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Review
, 12 (4), 749-60

Mouse Models of Transforming Growth Factor Beta Impact in Breast Development and Cancer

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Review

Mouse Models of Transforming Growth Factor Beta Impact in Breast Development and Cancer

R Serra et al. Endocr Relat Cancer.

Abstract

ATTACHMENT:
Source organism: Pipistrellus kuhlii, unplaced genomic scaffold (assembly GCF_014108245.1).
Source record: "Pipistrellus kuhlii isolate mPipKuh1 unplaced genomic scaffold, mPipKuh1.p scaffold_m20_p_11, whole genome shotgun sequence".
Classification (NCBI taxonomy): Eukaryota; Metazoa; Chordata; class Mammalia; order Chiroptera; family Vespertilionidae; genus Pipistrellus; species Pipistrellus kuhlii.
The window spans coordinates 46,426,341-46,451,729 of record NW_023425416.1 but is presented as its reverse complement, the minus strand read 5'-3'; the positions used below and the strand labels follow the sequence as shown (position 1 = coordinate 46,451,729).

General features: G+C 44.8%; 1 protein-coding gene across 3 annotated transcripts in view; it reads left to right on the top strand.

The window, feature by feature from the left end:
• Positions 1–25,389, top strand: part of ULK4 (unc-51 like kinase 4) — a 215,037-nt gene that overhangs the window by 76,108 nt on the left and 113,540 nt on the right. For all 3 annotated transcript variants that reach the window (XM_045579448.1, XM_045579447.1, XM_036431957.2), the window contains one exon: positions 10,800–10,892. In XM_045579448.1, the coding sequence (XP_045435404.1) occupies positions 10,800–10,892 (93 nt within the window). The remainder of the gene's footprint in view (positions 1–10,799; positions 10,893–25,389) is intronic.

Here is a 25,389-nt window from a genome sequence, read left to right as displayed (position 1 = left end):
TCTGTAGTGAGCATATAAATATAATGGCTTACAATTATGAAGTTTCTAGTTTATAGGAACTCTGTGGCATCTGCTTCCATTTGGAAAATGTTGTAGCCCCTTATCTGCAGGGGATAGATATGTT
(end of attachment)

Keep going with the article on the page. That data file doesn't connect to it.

It is now recognized that transforming growth factor beta (TGF-beta) is an important factor that regulates normal breast development as well as breast cancer. Genetically engineered mouse models have been used to determine the role and mechanism of TGF-beta action in normal development and diseases of the breast. Using these models, it has been determined that TGF-beta regulates many steps of normal mammary gland development including branching morphogenesis, functional differentiation, cell-lineage decisions, and involution. Effects of TGF-beta on normal development are mediated through signaling in both the epithelial and stromal compartments. In cancer, mouse models have indicated that TGF-beta has biphasic effects on tumor progression, acting as a tumor suppressor in early stages of cancer and promoting invasion and metastasis at later stages. In addition, TGF-beta may play a role in tumor progression through effects on the microenvironment. Recently, experiments in several mouse models have suggested that antagonism of TGF-beta signaling may provide a therapeutic target for late-stage breast cancer, blocking metastasis without detrimental side effects. In the future, genetically altered mice will be used to establish models of human breast disease providing opportunities to test strategies for disease prevention and treatment.

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